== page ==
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Secrets of Bonding 138: Hate Union Bonds

Union bonds, also known as wage and welfare bonds, can be a problem area for contractors, agents, and surety companies. But we like to think that there is something to love. We will explain it to you …

Hatred

For contractors, this is often their first taste of the wonderful and fun world of surety. Perhaps the contractor is focused on light commercial work, or is exclusively a subcontractor, so no bidding and compliance bonds were ever needed. The contractor wants to get workers from the union hall so that a new contract can start on time. Suddenly this roadblock appears: “A surety bond of $ 50,000 is required.” Unfortunately, the contractor learns that financial statements are needed, but they are not immediately available. And there are financial strength requirements, which the contractor may need to meet, so …!

In the case of surety companies, you can assume that if they pay their premium to them, they should be perfectly happy to Performance Bonds  issue them. Are not. The bonding bond is often your first bond request from the new client. In other words, they do not have a record, they do not know the financial situation of the applicant, they do not trust their ability to operate successfully, and this surety is considered a “financial surety” (as opposed to a performance and payment surety). A financial surety bond guarantees that the principal (construction company) will pay the funds when due at a future date. Get out your crystal ball! If the contractor is unable to pay the required wages and union benefits that result in a bond claim, where will the money come from to refund the bond for the loss? Underwriters are quick to admit that they think these bonds are the worst part of a contractor’s account and don’t like having one as a new client’s first bond request. They’d rather have a couple of P&P bonds to their credit first.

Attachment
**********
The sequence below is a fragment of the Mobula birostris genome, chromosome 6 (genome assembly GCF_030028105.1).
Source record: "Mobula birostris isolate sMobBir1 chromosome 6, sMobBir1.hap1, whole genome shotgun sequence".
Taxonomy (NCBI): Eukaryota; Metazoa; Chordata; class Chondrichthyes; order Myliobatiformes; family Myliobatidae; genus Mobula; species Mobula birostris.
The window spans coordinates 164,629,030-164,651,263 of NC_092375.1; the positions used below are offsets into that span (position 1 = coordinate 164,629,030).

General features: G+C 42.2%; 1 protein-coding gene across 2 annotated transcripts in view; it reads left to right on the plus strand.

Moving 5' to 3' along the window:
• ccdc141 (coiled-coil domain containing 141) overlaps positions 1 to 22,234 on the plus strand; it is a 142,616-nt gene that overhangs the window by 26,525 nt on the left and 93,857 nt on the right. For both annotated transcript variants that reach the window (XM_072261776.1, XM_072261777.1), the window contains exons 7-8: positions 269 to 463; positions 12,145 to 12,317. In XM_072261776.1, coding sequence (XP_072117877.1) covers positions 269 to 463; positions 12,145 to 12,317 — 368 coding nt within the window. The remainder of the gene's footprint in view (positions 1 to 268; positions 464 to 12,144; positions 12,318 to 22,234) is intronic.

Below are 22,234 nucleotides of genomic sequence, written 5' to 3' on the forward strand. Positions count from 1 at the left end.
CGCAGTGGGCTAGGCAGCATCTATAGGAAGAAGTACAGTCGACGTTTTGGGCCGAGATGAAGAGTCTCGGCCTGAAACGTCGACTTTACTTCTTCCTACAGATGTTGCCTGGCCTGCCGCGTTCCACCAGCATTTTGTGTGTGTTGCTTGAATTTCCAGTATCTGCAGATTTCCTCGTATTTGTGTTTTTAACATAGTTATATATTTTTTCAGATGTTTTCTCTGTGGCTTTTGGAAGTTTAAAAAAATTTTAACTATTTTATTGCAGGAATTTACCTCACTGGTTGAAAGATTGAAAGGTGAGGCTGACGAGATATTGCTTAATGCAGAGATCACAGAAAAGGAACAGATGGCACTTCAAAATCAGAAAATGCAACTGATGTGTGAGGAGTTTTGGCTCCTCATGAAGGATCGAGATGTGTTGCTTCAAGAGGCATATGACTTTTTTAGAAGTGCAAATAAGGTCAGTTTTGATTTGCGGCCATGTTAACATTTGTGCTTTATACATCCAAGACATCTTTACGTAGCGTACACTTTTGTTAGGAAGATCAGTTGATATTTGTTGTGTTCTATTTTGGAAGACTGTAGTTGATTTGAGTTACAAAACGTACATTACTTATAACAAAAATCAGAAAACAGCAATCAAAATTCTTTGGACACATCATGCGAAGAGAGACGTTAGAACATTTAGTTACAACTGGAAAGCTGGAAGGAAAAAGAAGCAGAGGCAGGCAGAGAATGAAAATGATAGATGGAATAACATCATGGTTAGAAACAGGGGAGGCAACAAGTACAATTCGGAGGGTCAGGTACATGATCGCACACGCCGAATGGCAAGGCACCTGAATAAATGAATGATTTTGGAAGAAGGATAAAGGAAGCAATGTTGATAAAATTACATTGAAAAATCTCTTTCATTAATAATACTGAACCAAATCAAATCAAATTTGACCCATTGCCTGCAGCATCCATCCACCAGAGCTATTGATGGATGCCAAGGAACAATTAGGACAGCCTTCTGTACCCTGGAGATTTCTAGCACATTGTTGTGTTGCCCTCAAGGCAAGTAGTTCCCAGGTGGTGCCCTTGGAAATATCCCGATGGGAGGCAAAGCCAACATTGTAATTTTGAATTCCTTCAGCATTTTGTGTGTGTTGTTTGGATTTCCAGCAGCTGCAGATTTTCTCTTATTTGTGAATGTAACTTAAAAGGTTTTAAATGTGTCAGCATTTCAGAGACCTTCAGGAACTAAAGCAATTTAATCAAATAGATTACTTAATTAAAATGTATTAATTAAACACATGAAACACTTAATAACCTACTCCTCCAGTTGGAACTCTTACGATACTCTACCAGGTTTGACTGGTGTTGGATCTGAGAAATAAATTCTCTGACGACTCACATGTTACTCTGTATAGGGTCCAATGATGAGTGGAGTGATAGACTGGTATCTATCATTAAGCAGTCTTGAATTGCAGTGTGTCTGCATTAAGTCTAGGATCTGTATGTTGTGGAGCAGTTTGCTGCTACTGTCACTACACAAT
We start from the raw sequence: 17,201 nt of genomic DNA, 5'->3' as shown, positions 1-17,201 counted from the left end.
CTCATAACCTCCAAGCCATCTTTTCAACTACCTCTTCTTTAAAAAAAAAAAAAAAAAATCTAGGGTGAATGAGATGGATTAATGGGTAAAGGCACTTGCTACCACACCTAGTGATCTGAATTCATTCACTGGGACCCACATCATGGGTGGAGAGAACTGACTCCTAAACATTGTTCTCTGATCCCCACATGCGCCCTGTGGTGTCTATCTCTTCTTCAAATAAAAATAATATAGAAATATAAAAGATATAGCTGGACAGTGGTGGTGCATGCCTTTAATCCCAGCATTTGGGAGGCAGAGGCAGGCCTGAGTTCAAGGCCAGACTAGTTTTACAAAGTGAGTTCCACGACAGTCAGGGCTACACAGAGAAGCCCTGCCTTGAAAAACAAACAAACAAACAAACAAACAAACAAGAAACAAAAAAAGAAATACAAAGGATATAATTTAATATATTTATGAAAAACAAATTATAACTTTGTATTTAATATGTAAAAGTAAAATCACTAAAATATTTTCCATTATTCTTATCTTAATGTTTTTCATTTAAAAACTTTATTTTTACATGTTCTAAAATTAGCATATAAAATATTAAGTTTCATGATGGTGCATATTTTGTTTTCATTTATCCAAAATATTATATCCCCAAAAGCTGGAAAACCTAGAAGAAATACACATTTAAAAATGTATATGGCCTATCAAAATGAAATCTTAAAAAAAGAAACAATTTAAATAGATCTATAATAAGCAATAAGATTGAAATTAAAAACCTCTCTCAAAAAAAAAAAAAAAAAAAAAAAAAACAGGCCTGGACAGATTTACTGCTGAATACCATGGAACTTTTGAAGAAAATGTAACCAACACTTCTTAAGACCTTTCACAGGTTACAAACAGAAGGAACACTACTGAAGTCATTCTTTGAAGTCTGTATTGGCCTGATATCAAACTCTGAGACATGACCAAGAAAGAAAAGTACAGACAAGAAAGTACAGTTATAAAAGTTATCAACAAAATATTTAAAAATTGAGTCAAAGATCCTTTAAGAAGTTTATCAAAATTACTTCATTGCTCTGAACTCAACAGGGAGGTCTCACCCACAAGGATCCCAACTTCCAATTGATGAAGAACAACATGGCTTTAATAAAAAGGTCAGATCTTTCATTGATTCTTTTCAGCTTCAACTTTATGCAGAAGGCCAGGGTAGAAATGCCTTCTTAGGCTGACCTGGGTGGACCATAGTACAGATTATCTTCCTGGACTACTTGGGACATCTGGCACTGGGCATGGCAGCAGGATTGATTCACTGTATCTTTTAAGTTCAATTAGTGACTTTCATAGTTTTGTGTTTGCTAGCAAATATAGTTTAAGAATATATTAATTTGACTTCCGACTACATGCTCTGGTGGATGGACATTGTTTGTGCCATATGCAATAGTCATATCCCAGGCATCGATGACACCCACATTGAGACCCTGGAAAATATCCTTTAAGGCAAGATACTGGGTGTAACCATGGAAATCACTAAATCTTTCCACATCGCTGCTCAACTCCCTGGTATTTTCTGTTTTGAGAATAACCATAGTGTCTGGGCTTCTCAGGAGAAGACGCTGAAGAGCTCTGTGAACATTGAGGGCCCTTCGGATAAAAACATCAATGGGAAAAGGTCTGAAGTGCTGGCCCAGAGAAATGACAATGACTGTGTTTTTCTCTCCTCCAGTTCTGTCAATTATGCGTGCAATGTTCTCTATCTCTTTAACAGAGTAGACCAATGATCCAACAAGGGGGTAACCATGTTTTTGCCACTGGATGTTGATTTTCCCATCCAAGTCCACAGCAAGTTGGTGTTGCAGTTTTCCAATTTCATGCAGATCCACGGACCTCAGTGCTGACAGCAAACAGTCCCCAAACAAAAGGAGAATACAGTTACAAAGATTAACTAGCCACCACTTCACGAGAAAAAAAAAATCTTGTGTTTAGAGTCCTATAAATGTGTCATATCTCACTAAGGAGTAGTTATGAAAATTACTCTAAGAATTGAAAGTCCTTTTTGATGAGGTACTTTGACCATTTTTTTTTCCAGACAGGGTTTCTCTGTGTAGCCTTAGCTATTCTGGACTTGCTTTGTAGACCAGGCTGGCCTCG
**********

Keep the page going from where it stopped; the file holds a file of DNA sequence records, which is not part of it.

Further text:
To the surety agent, if they can get the surety approved and issued, what is there not to love? The problem is that for many new applicants with bad credit or poor financial statements, bonds are only approved with “full guarantee.” This means that if you want a $ 50,000 bond, the bond wants to KEEP $ 50,000 as a security deposit against potential future claims. In addition, he pays the bond premium. In addition, he signs a severance agreement, which will likely include personal severance, plus his spouse. So, in the face of these terms, it is not unusual for the contractor to deliver the $ 50,000 directly to the union in lieu of the bond. For the agent, this means that when the bond is approved, the client no longer wants it. No commission. Yuck!

The loving

Here’s the flip side. If the bond is painlessly approved, everyone goes home happy. But even with a full guarantee requirement, there are reasons to choose bail (rather than the guarantee held directly by the union). With a bond in place, any union claim must be reviewed and analyzed by the bond claims department. The bond will likely ask the contractor for information and an explanation. Money does not usually fly out of the surety company. The claim may be rejected. This investigative process can protect the construction company. If a cash deposit is used, the union has immediate access to the contractor’s money. Second, the salary and welfare bonus can open the door with the surety. Perhaps it will lead to a new line of compliance assurance. That could result in more revenue, more profit, more success for the contractor. Another benefit is that once a track record is established, the collateral requirement can be waived. Now the contractor has the bond without the need for collateral. The wait was worth it!